The bittorrent DHT can be bootstrapped in many ways. It just needs the IP and Port of any other reachable DHT node out there.
Current clients generally use several of the following strategies:
- bootstrap from a cache of long-lived nodes from a previous session
- use a DNS A/AAAA record mapping to a known node (e.g. router.bittorrent.com or dht.transmissionbt.com) with a known port
- use a node embedded in a .torrent file
- retrieve the DHT port from a bittorrent client over a bittorrent connection established through other means, e.g. a conventional tracker.
- multicast neighbor discovery via LSD
- cross-chatter from the IPv4 to the IPv6 DHTs and vice versa (if needed)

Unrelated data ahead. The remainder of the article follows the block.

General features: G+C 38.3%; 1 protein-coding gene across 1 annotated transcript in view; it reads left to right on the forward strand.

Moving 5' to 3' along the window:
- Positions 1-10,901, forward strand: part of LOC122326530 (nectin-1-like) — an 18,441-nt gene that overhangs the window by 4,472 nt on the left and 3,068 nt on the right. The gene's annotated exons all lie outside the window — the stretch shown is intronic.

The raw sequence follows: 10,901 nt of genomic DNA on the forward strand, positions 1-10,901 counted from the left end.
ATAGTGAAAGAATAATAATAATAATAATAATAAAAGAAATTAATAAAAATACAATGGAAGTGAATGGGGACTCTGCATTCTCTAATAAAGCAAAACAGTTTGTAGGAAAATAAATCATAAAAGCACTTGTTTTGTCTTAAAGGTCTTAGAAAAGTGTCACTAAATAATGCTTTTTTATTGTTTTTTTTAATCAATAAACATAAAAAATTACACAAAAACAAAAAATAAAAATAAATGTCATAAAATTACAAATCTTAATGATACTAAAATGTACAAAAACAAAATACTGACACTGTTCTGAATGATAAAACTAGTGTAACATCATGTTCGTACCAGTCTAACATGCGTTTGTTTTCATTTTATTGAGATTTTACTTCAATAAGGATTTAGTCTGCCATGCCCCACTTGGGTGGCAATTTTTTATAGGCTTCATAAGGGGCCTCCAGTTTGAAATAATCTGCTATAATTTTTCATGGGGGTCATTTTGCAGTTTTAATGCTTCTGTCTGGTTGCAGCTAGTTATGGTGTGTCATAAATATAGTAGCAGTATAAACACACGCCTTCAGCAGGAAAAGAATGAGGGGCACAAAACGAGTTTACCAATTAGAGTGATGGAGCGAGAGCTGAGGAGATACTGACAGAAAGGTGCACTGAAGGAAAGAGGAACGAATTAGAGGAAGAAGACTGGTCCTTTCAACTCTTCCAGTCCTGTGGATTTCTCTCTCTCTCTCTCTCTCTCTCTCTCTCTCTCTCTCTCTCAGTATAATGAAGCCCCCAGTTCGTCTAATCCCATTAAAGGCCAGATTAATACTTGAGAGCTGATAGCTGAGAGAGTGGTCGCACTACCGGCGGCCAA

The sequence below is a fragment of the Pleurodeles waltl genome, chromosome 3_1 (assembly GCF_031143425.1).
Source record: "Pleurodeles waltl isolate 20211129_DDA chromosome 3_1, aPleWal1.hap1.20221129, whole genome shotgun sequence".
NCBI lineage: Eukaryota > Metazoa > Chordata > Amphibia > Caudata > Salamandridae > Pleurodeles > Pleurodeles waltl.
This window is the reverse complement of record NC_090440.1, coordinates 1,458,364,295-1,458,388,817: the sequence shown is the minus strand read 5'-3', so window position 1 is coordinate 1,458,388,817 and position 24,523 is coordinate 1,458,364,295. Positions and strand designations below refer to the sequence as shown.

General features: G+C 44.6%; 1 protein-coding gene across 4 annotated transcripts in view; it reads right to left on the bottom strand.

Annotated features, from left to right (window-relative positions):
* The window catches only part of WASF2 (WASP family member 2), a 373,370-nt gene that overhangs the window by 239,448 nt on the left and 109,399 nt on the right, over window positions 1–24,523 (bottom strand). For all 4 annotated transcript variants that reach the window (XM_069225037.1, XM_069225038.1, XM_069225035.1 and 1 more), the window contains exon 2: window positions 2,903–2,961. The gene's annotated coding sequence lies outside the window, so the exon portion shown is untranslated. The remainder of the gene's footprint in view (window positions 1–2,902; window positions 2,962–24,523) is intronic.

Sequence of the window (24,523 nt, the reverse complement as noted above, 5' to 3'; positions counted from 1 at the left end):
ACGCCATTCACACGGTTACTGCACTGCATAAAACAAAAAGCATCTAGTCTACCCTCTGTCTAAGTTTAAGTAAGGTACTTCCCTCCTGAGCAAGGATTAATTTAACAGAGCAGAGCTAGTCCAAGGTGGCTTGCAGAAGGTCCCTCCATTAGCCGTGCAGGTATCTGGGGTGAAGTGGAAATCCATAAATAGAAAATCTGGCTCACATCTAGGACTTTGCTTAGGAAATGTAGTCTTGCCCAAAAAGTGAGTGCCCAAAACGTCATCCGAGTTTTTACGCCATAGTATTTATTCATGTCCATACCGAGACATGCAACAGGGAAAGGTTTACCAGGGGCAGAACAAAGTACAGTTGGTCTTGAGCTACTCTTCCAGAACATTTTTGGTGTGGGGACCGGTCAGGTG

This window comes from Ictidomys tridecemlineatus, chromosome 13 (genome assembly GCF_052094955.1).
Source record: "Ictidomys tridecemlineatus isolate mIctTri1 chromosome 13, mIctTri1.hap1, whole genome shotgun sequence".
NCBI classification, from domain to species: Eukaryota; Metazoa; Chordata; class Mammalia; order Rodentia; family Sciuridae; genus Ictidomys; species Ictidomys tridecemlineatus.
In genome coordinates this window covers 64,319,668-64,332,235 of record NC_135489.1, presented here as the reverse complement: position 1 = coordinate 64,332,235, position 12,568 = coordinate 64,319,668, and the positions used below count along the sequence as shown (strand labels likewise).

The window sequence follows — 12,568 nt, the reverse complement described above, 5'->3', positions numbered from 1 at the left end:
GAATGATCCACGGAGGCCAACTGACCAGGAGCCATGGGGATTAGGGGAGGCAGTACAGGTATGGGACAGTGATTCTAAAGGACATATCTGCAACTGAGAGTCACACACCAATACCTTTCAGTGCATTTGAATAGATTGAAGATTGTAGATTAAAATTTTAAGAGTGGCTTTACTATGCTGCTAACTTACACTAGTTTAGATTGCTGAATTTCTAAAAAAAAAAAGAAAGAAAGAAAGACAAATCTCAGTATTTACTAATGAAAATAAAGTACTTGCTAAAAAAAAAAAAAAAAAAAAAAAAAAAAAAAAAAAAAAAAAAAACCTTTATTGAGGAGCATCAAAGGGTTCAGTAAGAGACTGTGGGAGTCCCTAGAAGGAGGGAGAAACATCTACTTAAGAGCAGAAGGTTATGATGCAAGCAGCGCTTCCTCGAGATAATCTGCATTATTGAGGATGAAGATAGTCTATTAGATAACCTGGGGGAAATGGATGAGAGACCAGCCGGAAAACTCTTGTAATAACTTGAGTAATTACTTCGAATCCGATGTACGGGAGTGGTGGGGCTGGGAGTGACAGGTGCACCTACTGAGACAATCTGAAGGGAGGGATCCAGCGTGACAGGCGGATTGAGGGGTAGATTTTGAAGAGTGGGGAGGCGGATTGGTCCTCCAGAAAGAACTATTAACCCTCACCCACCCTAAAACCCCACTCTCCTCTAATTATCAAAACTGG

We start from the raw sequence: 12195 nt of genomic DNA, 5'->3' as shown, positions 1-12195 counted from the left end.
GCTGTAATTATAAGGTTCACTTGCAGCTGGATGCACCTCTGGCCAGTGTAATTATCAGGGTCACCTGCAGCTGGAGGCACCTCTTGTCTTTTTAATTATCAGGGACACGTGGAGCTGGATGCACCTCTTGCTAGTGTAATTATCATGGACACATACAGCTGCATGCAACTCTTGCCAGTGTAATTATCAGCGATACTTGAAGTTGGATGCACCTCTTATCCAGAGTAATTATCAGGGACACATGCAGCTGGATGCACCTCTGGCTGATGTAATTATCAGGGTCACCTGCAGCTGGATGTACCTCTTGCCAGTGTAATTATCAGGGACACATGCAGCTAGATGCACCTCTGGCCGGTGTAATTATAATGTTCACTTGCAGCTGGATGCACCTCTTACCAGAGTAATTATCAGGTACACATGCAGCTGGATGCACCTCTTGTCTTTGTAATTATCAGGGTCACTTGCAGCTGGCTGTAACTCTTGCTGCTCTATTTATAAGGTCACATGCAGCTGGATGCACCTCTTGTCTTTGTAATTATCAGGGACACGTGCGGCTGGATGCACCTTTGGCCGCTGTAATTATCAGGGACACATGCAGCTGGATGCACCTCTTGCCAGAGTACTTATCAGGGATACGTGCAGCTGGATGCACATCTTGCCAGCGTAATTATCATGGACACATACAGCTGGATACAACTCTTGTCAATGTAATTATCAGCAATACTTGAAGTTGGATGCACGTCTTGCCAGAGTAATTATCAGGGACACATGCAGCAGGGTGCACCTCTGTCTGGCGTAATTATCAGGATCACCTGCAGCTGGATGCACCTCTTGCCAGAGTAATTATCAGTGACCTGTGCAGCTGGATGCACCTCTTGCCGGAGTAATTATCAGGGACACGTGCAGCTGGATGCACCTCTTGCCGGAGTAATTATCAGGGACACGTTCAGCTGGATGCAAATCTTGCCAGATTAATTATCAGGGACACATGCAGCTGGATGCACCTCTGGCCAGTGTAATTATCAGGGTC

Other ways such as user-configurable bootstrap lists, DNS SRV records round-robin mapping to live nodes or - should everything else fail - adding the IP of your friend(s) manually work.
Once a node has joined the network the first strategy mentioned above will kick in and it is unlikely that it will have to bootstrap again.
So while most implementations rely on a single/few points of entry into the network for convenience, the protocol itself is flexible enough to decentralize the points of entry too.
Just for emphasis: Any node in the DHT can be used to join the network. Dedicated bootstrap nodes are an implementation detail, not part of the protocol, and could be replaced by other discovery mechanisms if necessary.